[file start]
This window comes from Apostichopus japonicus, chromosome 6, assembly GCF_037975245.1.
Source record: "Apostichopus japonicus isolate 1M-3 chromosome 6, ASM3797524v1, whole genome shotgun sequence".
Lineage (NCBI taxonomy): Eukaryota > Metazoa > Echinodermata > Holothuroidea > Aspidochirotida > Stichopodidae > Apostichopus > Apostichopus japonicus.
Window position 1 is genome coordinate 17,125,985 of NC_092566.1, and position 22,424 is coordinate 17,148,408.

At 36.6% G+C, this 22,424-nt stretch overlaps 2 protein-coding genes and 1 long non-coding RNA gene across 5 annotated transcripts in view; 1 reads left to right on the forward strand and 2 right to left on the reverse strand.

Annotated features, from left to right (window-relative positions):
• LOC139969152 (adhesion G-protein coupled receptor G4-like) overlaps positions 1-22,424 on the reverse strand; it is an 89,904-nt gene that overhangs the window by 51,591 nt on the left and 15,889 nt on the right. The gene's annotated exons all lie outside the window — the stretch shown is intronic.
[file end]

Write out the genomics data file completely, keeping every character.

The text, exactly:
This window comes from Apostichopus japonicus, chromosome 6, assembly GCF_037975245.1.
Source record: "Apostichopus japonicus isolate 1M-3 chromosome 6, ASM3797524v1, whole genome shotgun sequence".
Lineage (NCBI taxonomy): Eukaryota > Metazoa > Echinodermata > Holothuroidea > Aspidochirotida > Stichopodidae > Apostichopus > Apostichopus japonicus.
Window position 1 is genome coordinate 17,125,985 of NC_092566.1, and position 22,424 is coordinate 17,148,408.

At 36.6% G+C, this 22,424-nt stretch overlaps 2 protein-coding genes and 1 long non-coding RNA gene across 5 annotated transcripts in view; 1 reads left to right on the forward strand and 2 right to left on the reverse strand.

Annotated features, from left to right (window-relative positions):
• LOC139969152 (adhesion G-protein coupled receptor G4-like) overlaps positions 1-22,424 on the reverse strand; it is an 89,904-nt gene that overhangs the window by 51,591 nt on the left and 15,889 nt on the right. The gene's annotated exons all lie outside the window — the stretch shown is intronic.